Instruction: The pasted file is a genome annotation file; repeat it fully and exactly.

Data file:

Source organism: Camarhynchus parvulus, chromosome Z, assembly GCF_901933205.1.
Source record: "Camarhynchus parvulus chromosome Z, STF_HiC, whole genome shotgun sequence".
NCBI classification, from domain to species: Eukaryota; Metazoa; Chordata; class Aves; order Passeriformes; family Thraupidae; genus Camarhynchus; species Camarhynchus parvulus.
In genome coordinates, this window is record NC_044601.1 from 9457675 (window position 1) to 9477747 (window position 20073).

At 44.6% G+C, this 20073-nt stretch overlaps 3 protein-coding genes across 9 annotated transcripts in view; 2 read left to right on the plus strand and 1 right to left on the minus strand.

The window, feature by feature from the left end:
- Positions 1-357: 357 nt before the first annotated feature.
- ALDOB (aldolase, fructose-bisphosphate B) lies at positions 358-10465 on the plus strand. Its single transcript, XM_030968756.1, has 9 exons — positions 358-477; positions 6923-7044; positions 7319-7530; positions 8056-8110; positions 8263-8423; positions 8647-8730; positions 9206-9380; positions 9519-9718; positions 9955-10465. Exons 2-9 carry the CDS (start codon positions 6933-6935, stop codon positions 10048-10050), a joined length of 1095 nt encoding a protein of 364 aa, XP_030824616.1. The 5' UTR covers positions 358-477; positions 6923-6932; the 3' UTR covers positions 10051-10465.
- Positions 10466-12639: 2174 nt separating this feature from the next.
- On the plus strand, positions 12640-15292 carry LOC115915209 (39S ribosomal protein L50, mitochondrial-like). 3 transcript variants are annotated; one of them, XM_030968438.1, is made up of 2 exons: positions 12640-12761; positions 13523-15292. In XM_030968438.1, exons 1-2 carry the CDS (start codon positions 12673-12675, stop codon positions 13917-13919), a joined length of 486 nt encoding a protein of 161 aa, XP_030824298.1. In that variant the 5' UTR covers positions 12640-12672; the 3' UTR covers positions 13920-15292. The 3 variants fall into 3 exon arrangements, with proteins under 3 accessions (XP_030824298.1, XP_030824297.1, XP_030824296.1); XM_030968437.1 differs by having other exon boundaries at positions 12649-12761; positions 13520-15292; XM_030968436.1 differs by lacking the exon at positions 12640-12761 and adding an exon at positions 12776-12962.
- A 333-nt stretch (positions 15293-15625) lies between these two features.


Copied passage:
Source organism: Camarhynchus parvulus, chromosome Z, assembly GCF_901933205.1.
Source record: "Camarhynchus parvulus chromosome Z, STF_HiC, whole genome shotgun sequence".
NCBI classification, from domain to species: Eukaryota; Metazoa; Chordata; class Aves; order Passeriformes; family Thraupidae; genus Camarhynchus; species Camarhynchus parvulus.
In genome coordinates, this window is record NC_044601.1 from 9457675 (window position 1) to 9477747 (window position 20073).

At 44.6% G+C, this 20073-nt stretch overlaps 3 protein-coding genes across 9 annotated transcripts in view; 2 read left to right on the plus strand and 1 right to left on the minus strand.

The window, feature by feature from the left end:
- Positions 1-357: 357 nt before the first annotated feature.
- ALDOB (aldolase, fructose-bisphosphate B) lies at positions 358-10465 on the plus strand. Its single transcript, XM_030968756.1, has 9 exons — positions 358-477; positions 6923-7044; positions 7319-7530; positions 8056-8110; positions 8263-8423; positions 8647-8730; positions 9206-9380; positions 9519-9718; positions 9955-10465. Exons 2-9 carry the CDS (start codon positions 6933-6935, stop codon positions 10048-10050), a joined length of 1095 nt encoding a protein of 364 aa, XP_030824616.1. The 5' UTR covers positions 358-477; positions 6923-6932; the 3' UTR covers positions 10051-10465.
- Positions 10466-12639: 2174 nt separating this feature from the next.
- On the plus strand, positions 12640-15292 carry LOC115915209 (39S ribosomal protein L50, mitochondrial-like). 3 transcript variants are annotated; one of them, XM_030968438.1, is made up of 2 exons: positions 12640-12761; positions 13523-15292. In XM_030968438.1, exons 1-2 carry the CDS (start codon positions 12673-12675, stop codon positions 13917-13919), a joined length of 486 nt encoding a protein of 161 aa, XP_030824298.1. In that variant the 5' UTR covers positions 12640-12672; the 3' UTR covers positions 13920-15292. The 3 variants fall into 3 exon arrangements, with proteins under 3 accessions (XP_030824298.1, XP_030824297.1, XP_030824296.1); XM_030968437.1 differs by having other exon boundaries at positions 12649-12761; positions 13520-15292; XM_030968436.1 differs by lacking the exon at positions 12640-12761 and adding an exon at positions 12776-12962.
- A 333-nt stretch (positions 15293-15625) lies between these two features.